Len van der Merwe, who manages the Ratelfontein Boerdery near Villiersdorp, agrees. He has been using FruitLook for approximately two years to inform farm management decisions. “FruitLook offers me the opportunity to look back over the season and to assess some of the irrigation decisions we made. I access the data weekly and adjust scheduling accordingly, along with soil moisture probe readings.” The probes give detailed information over time and the depth of soil and the other data provides a picture of the entire orchard.

He considers FruitLook a “handy” tool to use in pursuit of more precision type agriculture. It is also valuable when trying to calibrate irrigation scheduling and helps to visualise trends in soil drying. “FruitLook offers a nice way to check if what you have been doing last week and earlier in the season are having the desired results. Our farms have different soil conditions. We have to, for instance, consider factors like slopes and drainage to make sense of why one section grows slower or dries out quicker. It has proven useful to compare different areas with each other.”

At Spier near Stellenbosch, FruitLook is employed to help with qualitative assessments of the vineyards. Orlando Filander from Spier says it helps them ensure that their irrigation is optimal. “FruitLook’s maps clearly shows difference in the blocks, whether growth is weak or good or whether dry or wet conditions are present. It also gives an indication about what is wrong even before you sometimes see the symptoms with the naked eye.”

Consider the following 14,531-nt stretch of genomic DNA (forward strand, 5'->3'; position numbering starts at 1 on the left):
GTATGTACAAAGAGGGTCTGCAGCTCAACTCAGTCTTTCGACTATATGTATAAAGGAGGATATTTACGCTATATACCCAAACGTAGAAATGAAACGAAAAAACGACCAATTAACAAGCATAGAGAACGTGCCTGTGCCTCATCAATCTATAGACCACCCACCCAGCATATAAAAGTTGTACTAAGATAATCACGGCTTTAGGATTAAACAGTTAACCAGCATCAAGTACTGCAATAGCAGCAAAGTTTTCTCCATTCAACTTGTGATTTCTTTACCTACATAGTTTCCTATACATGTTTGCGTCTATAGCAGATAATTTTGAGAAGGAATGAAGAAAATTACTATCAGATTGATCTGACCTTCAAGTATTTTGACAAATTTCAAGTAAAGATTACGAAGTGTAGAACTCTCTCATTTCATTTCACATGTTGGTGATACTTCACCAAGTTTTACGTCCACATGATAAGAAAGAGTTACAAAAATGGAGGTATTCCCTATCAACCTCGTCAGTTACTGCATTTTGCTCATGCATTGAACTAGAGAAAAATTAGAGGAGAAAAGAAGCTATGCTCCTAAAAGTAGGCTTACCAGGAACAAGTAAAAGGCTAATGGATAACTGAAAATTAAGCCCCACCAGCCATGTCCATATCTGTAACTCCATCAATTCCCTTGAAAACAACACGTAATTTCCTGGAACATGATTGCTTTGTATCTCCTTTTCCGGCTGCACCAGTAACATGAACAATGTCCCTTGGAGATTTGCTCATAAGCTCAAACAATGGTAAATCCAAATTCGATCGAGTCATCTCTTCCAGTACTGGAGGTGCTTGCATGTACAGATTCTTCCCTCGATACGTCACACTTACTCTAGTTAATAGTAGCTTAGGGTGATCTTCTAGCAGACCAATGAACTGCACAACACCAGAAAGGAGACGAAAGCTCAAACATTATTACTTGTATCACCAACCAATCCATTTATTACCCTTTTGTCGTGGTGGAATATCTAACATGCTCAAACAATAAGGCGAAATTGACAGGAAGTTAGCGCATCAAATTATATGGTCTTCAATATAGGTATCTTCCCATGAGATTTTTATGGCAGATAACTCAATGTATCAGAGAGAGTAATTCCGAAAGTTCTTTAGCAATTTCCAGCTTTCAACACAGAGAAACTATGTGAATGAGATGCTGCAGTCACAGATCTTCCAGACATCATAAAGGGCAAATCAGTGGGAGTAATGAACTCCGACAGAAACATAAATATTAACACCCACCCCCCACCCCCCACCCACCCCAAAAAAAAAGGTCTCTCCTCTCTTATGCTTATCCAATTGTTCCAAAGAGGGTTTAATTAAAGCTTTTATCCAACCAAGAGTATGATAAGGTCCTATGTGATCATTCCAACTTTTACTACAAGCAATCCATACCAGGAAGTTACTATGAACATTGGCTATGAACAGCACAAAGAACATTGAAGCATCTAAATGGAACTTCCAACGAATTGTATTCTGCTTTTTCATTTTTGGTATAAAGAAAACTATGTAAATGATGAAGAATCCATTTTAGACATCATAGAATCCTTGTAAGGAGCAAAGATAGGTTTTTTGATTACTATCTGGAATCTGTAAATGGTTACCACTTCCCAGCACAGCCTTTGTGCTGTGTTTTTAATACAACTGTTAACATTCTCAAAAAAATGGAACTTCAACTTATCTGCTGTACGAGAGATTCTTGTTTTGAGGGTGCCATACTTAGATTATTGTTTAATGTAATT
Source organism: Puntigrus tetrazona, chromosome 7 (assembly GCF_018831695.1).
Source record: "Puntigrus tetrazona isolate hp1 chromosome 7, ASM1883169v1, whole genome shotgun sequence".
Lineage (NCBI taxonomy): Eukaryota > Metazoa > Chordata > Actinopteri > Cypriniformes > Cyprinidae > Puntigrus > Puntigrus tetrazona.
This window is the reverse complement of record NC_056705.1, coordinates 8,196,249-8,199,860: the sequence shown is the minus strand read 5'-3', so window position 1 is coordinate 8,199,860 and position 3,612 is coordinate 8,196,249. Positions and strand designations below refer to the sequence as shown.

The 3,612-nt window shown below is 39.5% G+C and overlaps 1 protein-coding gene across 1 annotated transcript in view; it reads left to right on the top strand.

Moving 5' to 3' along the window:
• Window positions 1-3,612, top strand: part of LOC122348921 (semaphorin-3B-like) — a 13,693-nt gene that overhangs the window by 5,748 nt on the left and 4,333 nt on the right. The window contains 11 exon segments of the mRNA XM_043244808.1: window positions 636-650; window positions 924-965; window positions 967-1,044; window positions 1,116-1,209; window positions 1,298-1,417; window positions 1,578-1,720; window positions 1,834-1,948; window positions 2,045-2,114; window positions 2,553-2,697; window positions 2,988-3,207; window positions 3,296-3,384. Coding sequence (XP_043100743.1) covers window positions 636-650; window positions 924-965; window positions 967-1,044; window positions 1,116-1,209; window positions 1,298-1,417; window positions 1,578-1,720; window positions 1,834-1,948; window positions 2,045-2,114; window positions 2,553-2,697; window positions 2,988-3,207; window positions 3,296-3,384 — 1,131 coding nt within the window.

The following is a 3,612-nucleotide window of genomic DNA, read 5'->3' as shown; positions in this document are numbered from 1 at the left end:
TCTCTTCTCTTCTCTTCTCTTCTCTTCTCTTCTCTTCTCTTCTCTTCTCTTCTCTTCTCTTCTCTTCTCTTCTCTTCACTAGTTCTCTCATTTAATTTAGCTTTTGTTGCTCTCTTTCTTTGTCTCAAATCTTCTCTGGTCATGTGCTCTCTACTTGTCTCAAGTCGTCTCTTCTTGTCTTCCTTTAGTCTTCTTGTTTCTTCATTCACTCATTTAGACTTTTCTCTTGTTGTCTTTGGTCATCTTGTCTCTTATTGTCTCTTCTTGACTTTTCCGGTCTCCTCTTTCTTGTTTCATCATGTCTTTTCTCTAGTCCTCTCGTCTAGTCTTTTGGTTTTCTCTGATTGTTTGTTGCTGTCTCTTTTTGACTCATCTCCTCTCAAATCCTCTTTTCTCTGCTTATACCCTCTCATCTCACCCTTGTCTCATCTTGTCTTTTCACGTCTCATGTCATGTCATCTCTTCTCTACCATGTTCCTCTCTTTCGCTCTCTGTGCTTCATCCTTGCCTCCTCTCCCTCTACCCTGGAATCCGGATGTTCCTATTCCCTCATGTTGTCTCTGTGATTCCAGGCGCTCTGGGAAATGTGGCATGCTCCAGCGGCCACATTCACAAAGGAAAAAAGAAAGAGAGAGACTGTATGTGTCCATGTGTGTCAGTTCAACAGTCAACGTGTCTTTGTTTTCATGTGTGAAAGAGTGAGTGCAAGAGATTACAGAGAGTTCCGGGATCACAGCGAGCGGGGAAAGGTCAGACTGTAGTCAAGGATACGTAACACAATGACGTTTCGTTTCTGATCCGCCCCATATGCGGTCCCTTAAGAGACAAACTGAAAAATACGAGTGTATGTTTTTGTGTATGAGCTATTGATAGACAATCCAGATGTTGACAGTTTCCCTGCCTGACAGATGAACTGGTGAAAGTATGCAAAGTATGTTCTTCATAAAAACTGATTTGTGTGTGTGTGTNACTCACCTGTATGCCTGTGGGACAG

JC Goosen from DP and JC Goosen Boerdery near Ceres monitors 300 ha orchards with this tool. Goosen looks at FruitLook and soil data weekly to establish whether or not there were incidents of over- and under-irrigation during the previous week. He says FruitLook helps him save a lot of time. “It enables me to look at all my blocks in one and a half hours. It also helps to look at certain blocks in a targeted way during field investigations.”

FruitLook reflects farm specific and regional conditions. And therein lies the beauty of using this kind of remote sensing tool that can look back in time and space. “A better picture emerges of what is happening on the whole farm when you integrate this with your existing farming practices,” Müller concludes.

This article was first published in the SA Fruit Journal and is published with permission of Hortgro.

– For more information, visit or contact Caren Jarmain or Ruben Goudriaan at